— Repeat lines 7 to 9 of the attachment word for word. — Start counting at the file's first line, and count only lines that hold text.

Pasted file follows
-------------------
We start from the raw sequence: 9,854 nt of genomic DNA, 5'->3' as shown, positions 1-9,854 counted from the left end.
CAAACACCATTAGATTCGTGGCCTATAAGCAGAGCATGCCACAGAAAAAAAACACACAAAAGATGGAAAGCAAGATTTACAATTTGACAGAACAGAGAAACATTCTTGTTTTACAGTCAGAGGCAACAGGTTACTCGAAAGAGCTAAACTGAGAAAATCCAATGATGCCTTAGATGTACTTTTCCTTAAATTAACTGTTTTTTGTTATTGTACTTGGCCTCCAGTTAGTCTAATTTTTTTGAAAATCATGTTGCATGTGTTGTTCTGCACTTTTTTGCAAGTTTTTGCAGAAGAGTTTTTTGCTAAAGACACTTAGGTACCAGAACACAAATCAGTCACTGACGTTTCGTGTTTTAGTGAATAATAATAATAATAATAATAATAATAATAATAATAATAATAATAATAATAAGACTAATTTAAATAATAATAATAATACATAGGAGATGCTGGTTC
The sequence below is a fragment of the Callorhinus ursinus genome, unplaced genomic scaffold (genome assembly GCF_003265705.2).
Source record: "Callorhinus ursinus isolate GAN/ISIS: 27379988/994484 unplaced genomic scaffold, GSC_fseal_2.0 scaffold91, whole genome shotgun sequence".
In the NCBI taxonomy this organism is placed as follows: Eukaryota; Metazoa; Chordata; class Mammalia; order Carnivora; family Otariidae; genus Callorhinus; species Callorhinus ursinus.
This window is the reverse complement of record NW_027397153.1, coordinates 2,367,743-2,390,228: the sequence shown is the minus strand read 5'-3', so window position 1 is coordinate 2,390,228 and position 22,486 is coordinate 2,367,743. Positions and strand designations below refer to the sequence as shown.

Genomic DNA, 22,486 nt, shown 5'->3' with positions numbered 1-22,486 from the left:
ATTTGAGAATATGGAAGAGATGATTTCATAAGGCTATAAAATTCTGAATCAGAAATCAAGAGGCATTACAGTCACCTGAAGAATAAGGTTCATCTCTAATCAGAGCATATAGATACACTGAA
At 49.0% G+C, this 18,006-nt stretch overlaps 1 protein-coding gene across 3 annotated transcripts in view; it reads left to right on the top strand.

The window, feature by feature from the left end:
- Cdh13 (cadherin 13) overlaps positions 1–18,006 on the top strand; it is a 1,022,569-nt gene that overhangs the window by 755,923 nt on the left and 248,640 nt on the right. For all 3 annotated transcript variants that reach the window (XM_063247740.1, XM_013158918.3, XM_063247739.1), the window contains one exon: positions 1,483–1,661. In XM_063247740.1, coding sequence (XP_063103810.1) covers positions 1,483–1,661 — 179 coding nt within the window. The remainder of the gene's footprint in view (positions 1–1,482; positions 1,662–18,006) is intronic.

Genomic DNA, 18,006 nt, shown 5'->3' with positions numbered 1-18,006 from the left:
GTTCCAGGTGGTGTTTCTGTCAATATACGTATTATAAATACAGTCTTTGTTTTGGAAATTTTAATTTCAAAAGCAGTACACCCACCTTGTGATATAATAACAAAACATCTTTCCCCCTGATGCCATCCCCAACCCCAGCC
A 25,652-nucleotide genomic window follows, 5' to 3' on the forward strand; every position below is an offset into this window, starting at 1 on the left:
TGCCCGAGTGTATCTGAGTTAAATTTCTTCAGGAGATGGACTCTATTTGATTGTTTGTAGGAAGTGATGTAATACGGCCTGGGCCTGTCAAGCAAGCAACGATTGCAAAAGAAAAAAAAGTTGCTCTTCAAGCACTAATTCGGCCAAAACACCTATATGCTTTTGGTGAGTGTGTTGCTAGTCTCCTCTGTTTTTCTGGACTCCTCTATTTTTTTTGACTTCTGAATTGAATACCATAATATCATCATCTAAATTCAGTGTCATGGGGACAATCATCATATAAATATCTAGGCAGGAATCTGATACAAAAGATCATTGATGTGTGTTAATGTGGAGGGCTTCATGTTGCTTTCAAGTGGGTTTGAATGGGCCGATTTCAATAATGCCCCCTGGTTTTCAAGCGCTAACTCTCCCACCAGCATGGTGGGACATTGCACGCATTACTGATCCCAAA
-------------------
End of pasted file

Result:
Genomic DNA, 22,486 nt, shown 5'->3' with positions numbered 1-22,486 from the left:
ATTTGAGAATATGGAAGAGATGATTTCATAAGGCTATAAAATTCTGAATCAGAAATCAAGAGGCATTACAGTCACCTGAAGAATAAGGTTCATCTCTAATCAGAGCATATAGATACACTGAA
At 49.0% G+C, this 18,006-nt stretch overlaps 1 protein-coding gene across 3 annotated transcripts in view; it reads left to right on the top strand.